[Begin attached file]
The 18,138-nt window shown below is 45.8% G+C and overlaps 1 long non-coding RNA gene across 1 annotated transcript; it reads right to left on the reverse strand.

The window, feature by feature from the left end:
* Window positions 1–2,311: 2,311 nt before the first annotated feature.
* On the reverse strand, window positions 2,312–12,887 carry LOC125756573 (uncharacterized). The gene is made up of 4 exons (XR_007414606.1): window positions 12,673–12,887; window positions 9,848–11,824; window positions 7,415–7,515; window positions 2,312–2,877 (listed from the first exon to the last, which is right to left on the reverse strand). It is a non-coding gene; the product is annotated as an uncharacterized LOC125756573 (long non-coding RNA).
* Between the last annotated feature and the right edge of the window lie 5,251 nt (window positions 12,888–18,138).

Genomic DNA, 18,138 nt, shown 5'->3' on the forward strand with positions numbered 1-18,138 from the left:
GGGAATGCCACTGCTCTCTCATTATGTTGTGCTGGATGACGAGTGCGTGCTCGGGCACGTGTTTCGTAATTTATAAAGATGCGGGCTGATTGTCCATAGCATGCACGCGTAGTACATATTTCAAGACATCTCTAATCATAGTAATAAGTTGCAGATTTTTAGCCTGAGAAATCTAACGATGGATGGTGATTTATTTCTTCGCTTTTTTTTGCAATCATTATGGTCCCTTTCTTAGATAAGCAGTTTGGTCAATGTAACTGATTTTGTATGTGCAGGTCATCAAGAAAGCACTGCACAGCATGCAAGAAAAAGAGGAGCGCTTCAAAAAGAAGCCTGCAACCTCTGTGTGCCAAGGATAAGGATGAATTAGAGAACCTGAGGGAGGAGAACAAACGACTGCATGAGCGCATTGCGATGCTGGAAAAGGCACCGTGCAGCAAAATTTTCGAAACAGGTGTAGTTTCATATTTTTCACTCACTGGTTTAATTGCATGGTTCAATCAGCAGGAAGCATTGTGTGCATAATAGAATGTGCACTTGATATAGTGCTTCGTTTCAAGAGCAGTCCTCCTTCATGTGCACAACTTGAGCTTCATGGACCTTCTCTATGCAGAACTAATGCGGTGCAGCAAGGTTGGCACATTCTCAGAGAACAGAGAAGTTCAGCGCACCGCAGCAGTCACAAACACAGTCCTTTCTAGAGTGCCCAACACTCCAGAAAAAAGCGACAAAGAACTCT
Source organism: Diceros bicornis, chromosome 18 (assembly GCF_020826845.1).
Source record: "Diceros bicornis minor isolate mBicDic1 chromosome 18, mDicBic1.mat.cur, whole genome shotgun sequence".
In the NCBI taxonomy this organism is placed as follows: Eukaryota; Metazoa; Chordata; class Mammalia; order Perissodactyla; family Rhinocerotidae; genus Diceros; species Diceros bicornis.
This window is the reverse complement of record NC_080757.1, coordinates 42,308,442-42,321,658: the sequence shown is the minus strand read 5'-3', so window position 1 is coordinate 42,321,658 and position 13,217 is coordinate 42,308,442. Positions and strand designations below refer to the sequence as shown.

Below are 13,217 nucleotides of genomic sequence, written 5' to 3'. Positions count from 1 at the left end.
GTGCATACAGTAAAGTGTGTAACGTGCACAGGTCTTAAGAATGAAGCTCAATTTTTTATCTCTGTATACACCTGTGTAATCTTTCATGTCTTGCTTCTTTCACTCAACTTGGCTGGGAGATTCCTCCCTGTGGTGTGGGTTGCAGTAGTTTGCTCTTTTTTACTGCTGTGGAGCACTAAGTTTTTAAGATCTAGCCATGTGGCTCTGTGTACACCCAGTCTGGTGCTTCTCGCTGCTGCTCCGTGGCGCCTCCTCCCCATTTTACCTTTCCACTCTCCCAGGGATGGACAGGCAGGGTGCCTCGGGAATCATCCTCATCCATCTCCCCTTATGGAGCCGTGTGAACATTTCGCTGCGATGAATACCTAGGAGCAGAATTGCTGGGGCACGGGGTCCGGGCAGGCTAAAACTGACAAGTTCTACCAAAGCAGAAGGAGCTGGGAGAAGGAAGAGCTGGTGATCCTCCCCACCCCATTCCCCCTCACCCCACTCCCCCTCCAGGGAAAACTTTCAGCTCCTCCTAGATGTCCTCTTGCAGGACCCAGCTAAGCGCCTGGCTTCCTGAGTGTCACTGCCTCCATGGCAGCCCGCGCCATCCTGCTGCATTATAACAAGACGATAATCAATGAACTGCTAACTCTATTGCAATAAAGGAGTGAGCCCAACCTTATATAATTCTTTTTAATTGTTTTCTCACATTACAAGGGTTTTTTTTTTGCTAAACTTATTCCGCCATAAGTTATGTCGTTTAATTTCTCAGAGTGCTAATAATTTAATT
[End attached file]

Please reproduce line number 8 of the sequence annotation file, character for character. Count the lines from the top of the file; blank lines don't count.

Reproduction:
Source organism: Diceros bicornis, chromosome 18 (assembly GCF_020826845.1).